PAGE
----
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Spend & Save

Join a collective to force down your energy bills

10,000 people are signing up to 'Big Switch' campaign every day, reports Simon Read

A people's rebellion against the "Big Six" energy suppliers is under way, with fed-up consumers taking action into their own hands in an attempt to win fairer prices.

Tens of thousands of customers are joining new collective energy switching services, which help them to barter for better deals as a large group, rather than as individuals. Others are simply turning to alternative suppliers for their gas and electricity. Thousands have also signed up to the "End the Big Six Energy Fix" campaign launched in The Independent last week.

Pressure is also growing on the Government to offer more help to victims of fuel poverty. It was revealed yesterday that the number of pensioners dying of hypothermia has doubled in the past five years.

In the winter of 2006-7, 950 patients were treated in hospital for hypothermia, according to official figures from the NHS Information Centre. Last winter the figure grew to 1,876. Hypothermia deaths climbed from 135 to 260, while over the same five years average gas prices soared by 40 per cent.

As The Independent revealed on Saturday, the Big Six suppliers – British Gas, EDF, Npower, SSE, ScottishPower, E.on and SSE – are set to announce record profits for 2011 of £15bn – a rise of £2bn in just 12 months.

Consumers are now starting to take matters into their own hands in pursuit of fairer prices. More than 10,000 people a day are joining the Big Switch campaign, launched by the consumer organisation Which? and the pressure group 38 Degrees. The scheme aims to use the collective bargaining power of bill-payers to secure better energy deals.

Richard Lloyd, the executive director of Which? said: "We want people to get their friends and family to involved. The greater the numbers, the stronger our bargaining power will be in our negotiations with the energy companies."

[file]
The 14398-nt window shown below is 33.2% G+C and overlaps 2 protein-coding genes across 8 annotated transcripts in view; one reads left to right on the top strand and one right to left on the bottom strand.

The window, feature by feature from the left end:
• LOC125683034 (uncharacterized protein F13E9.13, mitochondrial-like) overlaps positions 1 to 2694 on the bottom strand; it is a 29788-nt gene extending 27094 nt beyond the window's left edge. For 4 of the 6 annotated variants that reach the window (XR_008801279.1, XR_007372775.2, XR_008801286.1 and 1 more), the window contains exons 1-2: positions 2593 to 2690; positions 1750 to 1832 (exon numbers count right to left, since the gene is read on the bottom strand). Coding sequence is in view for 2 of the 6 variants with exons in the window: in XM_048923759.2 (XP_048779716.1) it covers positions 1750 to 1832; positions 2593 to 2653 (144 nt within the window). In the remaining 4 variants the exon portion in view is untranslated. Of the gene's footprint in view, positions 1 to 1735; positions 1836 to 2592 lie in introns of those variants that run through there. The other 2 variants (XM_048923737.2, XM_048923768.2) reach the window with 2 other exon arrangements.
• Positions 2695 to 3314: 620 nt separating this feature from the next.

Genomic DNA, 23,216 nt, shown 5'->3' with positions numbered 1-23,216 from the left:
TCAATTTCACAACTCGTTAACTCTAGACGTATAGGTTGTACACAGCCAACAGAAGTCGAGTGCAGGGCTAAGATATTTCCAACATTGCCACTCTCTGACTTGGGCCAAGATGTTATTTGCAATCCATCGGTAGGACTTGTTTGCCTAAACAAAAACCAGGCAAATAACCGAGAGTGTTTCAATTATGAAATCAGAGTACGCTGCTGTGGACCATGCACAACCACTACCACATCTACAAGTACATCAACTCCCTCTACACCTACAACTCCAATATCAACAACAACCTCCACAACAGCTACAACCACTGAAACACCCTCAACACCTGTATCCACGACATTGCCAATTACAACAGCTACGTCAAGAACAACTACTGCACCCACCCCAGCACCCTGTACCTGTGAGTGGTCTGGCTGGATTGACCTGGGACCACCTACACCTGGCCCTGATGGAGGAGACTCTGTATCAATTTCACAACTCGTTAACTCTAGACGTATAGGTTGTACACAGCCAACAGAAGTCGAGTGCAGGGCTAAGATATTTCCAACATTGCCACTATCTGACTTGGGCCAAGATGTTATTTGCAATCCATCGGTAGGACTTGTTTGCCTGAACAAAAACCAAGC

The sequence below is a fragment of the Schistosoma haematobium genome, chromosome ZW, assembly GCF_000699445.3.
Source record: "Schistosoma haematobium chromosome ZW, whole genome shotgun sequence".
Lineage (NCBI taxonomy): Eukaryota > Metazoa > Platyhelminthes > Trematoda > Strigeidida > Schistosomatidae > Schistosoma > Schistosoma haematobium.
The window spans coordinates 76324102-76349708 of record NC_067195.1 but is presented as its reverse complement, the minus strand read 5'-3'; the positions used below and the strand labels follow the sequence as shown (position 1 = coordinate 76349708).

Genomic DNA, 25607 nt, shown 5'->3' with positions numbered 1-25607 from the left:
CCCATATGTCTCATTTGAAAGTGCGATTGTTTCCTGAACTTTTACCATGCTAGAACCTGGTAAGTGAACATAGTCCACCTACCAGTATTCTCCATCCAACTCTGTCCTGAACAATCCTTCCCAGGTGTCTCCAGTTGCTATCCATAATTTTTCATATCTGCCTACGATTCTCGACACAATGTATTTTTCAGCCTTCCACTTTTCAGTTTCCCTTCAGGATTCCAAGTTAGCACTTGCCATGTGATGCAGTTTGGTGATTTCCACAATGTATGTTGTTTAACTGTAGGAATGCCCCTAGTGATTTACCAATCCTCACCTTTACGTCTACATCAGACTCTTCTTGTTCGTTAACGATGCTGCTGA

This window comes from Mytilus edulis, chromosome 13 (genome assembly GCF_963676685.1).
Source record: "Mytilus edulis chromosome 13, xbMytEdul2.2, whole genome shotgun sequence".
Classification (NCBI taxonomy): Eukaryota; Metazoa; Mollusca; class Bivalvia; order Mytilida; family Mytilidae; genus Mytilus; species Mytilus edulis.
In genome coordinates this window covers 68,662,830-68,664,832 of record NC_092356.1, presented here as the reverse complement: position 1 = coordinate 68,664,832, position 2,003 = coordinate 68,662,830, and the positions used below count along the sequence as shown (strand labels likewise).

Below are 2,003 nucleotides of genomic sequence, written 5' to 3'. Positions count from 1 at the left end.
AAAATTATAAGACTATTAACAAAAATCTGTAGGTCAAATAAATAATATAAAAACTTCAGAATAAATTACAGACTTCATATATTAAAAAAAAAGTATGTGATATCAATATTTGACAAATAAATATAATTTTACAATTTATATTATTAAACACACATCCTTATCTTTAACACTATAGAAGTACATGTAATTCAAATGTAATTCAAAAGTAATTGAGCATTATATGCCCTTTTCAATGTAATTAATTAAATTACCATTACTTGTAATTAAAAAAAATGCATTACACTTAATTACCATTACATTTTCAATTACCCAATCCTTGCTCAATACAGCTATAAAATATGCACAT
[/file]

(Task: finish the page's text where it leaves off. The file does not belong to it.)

A similar campaign was launched last month by the not-for-profit company thePeoplesPower. Its founder, Mike Shamash, said: "It's appalling to see how big the profits of the Big Six are. They are making far too much money and the whole market seems to be tied to them. We reckon anyone using group power through services such as ours or Which? could see savings of £100 or more."

Anger spilled out into offices of the Big Six companies last month, when activists from the Fuel Poverty Action group campaigned to highlight the increasing numbers of people forced into fuel poverty. They staged a "heat or eat" protest inside a British Gas headquarters in Staines, occupying a room near the office of its managing director, Phil Bentley, for six hours.

One of the smaller energy suppliers, the Co-op, has also accused the Big Six of making it difficult for consumers to escape from expensive tariffs by charging punishing exit penalties. The company's Nigel Mason said: "Tying people in is a barrier to open competition. We need to be giving people a fair and honest deal, passing on price cuts as fast as we can and helping people manage their energy bills." The Co-op, which is owned by its customers, has pledged to pay the penalties of householders who switch to it.

The focus is now on EDF, which will announce its 2011 profits on Thursday. Financial analysts are predicting that the company made £3.8bn last year, an increase of 435 per cent over 2010. The Shadow Energy Secretary, Caroline Flint, joined the clamour for change yesterday. "The energy market has to be made to work better for pensioners and other customers," she said. "Complicated tariffs mean too many are overpaying for gas and electricity."

Labour wants pensioners aged over 75 to be given the lowest tariffs on offer, and to have that guaranteed by law. "To ensure a fair deal for all consumers, we need to open up the energy companies' books so people can see for themselves at what price they buy and sell energy," Ms Flint added.

Gavin Hayes, of the Compass think-tank, which is co-ordinating the End the Big Six Energy Fix campaign, made a fresh call for people to support it. "The energy fat cats want people to do absolutely nothing so they can cash in their windfall bonuses and carry on as if it's business as usual, while millions suffer in the cold," he said. "But people have the power stop this."

Case study: 'We're not doing this for a fast buck'

Fed up with massive energy bills, Mike Shamash decided to do something about it. After finding out about a Dutch website which allowed people to sign up for cheaper energy through group bargaining power, he realised the same could be done here.

"I had been looking to set something up in renewable energy," he said.

"But my son showed me details of the Dutch scheme and I thought it was great."

He started work on the not-for-profit organisation, thePeoplesPower, and launched the website in January. His aim is simple – to get 10,000 people to sign up and then use their collective power to negotiate better prices.

"We're not doing this for a fast buck, we're doing this because we believe in this. However, we're focused on the green side of things, " Mr Shamash said.

Power to the people: How to fight back

* You can sign up to support the End the Big Six Energy Fix campaign at http://action.compassonline.org.uk/big6share.

* To sign up for thePeoplesPower, go to www.thepeoplespower.co.uk. The not-for-profit company hopes to be ready to negotiate with energy firms from the beginning of April.

* To sign up for the Big Switch, the new collective switching campaign launched by Which? and 38 Degrees, go to www.whichbigswitch.co.uk before 31 March.